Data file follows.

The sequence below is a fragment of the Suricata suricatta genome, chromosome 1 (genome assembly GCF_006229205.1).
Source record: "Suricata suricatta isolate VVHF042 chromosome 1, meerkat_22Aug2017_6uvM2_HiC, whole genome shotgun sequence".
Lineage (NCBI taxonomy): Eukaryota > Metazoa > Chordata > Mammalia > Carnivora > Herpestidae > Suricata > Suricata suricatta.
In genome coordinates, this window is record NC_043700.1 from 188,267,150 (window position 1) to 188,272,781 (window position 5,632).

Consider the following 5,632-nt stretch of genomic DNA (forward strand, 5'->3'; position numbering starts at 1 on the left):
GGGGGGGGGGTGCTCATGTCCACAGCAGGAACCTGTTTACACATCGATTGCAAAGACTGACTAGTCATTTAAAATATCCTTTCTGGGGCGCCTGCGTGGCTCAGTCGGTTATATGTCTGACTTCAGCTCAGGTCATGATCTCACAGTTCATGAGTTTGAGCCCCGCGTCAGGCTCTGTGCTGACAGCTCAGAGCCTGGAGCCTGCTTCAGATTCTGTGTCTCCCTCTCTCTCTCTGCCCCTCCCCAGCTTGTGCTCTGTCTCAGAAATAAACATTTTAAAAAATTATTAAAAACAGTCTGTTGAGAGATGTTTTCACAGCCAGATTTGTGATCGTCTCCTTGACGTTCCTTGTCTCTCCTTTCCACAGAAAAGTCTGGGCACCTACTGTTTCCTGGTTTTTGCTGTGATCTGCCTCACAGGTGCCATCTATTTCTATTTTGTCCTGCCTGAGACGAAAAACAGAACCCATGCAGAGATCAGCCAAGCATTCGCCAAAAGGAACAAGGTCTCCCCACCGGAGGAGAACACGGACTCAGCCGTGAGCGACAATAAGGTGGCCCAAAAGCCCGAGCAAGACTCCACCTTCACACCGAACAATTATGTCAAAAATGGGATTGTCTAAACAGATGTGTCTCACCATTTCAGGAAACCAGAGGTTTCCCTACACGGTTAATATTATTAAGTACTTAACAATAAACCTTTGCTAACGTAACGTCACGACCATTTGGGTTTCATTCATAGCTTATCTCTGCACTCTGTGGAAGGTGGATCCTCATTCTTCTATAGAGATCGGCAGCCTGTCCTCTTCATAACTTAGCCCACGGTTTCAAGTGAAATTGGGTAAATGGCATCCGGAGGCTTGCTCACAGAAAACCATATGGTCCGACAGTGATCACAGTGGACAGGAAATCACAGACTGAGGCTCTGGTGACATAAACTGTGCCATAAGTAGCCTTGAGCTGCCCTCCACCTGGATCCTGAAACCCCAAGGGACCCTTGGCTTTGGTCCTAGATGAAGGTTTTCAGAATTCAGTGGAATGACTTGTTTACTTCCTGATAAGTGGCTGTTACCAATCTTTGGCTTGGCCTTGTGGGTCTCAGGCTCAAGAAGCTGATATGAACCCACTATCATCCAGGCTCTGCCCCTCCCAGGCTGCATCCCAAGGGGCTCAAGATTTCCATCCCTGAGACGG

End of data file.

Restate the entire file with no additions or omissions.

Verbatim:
The sequence below is a fragment of the Suricata suricatta genome, chromosome 1 (genome assembly GCF_006229205.1).
Source record: "Suricata suricatta isolate VVHF042 chromosome 1, meerkat_22Aug2017_6uvM2_HiC, whole genome shotgun sequence".
Lineage (NCBI taxonomy): Eukaryota > Metazoa > Chordata > Mammalia > Carnivora > Herpestidae > Suricata > Suricata suricatta.
In genome coordinates, this window is record NC_043700.1 from 188,267,150 (window position 1) to 188,272,781 (window position 5,632).

Consider the following 5,632-nt stretch of genomic DNA (forward strand, 5'->3'; position numbering starts at 1 on the left):
GGGGGGGGGGTGCTCATGTCCACAGCAGGAACCTGTTTACACATCGATTGCAAAGACTGACTAGTCATTTAAAATATCCTTTCTGGGGCGCCTGCGTGGCTCAGTCGGTTATATGTCTGACTTCAGCTCAGGTCATGATCTCACAGTTCATGAGTTTGAGCCCCGCGTCAGGCTCTGTGCTGACAGCTCAGAGCCTGGAGCCTGCTTCAGATTCTGTGTCTCCCTCTCTCTCTCTGCCCCTCCCCAGCTTGTGCTCTGTCTCAGAAATAAACATTTTAAAAAATTATTAAAAACAGTCTGTTGAGAGATGTTTTCACAGCCAGATTTGTGATCGTCTCCTTGACGTTCCTTGTCTCTCCTTTCCACAGAAAAGTCTGGGCACCTACTGTTTCCTGGTTTTTGCTGTGATCTGCCTCACAGGTGCCATCTATTTCTATTTTGTCCTGCCTGAGACGAAAAACAGAACCCATGCAGAGATCAGCCAAGCATTCGCCAAAAGGAACAAGGTCTCCCCACCGGAGGAGAACACGGACTCAGCCGTGAGCGACAATAAGGTGGCCCAAAAGCCCGAGCAAGACTCCACCTTCACACCGAACAATTATGTCAAAAATGGGATTGTCTAAACAGATGTGTCTCACCATTTCAGGAAACCAGAGGTTTCCCTACACGGTTAATATTATTAAGTACTTAACAATAAACCTTTGCTAACGTAACGTCACGACCATTTGGGTTTCATTCATAGCTTATCTCTGCACTCTGTGGAAGGTGGATCCTCATTCTTCTATAGAGATCGGCAGCCTGTCCTCTTCATAACTTAGCCCACGGTTTCAAGTGAAATTGGGTAAATGGCATCCGGAGGCTTGCTCACAGAAAACCATATGGTCCGACAGTGATCACAGTGGACAGGAAATCACAGACTGAGGCTCTGGTGACATAAACTGTGCCATAAGTAGCCTTGAGCTGCCCTCCACCTGGATCCTGAAACCCCAAGGGACCCTTGGCTTTGGTCCTAGATGAAGGTTTTCAGAATTCAGTGGAATGACTTGTTTACTTCCTGATAAGTGGCTGTTACCAATCTTTGGCTTGGCCTTGTGGGTCTCAGGCTCAAGAAGCTGATATGAACCCACTATCATCCAGGCTCTGCCCCTCCCAGGCTGCATCCCAAGGGGCTCAAGATTTCCATCCCTGAGACGG